• Re: Microsoft is the entire US software industry?

          [i]Actually there is more to software than the operating system and office productivity suites. Not that anyone thinks about the miserable remainder... [/i]

          Oh, way more, I know. But most of that is in-house programming or custom app programming and these sectors aren't threatened by free software.

          So no, MS is not the entire US software industry, but it nearly the entire US software industry that is worroed about free software.

          I still say if you take only the sector that's threatened by free software, the poor retail programmer unable to feed his family you constantly bid us to consider, that's not a significant source of employment.

          none none
    • Significant Free Labor

      Actually I remember a statistic that said something like 98% of the incorporated Linux kernel contributions came from a core set of developers, all of whom were paid to contribute to the Linux kernel.

      Of course not all products follow this pattern. Many are around 100%, all coming from one company. That way the intellectual property rights are nice and tidy.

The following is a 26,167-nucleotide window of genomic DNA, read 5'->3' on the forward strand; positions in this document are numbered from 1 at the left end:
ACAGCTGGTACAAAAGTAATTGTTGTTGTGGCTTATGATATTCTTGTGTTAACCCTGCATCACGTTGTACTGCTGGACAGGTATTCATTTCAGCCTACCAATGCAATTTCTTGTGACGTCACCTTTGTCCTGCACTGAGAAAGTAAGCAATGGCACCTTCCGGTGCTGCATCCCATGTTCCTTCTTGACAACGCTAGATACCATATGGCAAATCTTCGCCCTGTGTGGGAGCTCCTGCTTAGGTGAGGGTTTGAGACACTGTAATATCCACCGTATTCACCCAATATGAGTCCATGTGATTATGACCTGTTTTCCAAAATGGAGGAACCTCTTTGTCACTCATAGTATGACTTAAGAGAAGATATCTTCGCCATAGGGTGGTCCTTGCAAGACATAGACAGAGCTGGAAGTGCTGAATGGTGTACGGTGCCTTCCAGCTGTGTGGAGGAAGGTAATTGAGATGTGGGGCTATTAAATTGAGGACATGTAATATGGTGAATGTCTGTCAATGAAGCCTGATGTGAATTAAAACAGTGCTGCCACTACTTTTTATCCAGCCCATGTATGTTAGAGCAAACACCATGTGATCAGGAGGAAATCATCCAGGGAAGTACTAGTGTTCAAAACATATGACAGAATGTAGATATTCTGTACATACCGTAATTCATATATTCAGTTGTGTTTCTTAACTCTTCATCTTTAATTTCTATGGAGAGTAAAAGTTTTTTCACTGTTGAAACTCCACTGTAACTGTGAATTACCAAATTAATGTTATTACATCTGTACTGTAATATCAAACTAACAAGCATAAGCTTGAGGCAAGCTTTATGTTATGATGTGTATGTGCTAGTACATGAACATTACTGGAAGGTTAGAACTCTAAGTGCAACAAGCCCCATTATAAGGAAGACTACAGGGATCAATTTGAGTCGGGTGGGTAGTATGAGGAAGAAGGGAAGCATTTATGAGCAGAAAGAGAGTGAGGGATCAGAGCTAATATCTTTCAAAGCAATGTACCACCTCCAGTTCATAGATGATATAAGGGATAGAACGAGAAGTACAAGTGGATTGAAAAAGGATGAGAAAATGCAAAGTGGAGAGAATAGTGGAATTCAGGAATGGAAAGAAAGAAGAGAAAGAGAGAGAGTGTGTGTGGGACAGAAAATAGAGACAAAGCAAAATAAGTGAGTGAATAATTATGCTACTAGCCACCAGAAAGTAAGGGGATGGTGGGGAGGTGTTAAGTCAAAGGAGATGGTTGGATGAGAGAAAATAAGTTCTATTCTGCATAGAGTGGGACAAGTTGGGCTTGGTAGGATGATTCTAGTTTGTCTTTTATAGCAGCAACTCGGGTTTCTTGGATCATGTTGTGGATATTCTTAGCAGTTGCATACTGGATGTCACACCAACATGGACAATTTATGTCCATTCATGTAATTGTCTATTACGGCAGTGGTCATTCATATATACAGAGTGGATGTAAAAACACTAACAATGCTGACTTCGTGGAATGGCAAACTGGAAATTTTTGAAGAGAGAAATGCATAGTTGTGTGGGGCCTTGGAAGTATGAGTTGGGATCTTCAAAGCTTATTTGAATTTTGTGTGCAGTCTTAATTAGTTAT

If it wasn't for the plethora of incompatible OSS licenses combined with an unhealthy does of not-invented-here syndrome I would agree that OSS reduces programmer employment by eliminating duplicate effort.

      However, reality seems to be quite different.
      Erik Engbrecht
  • As viable as socialism (i.e., not at all)

    Wow, you mean I could spend countless hours developing commercial-grade software that will never turn a profit for me or my employer? Gee, where do I sign up?

    If you remove the profit motive from software development -- or ANY industry, for that matter -- you'll get socialism's usual result: abject failure.
    • What about Sweden?

      Sweden does very well with a high GDP per capita with a world class eduction and health care system. The largest political party in Sweden in the Swedish Social Democratic Party who are members of Socialist International and the Party of European Socialists.

      Did you know the Absolut Vodka is produced by the V&S Group which is a wholly owned entity of the country of Sweden. Did you know that more than 40% of imported vodka sold in the United States is Absolut Vodka.

      So please use due diligence before postings such under nonsense.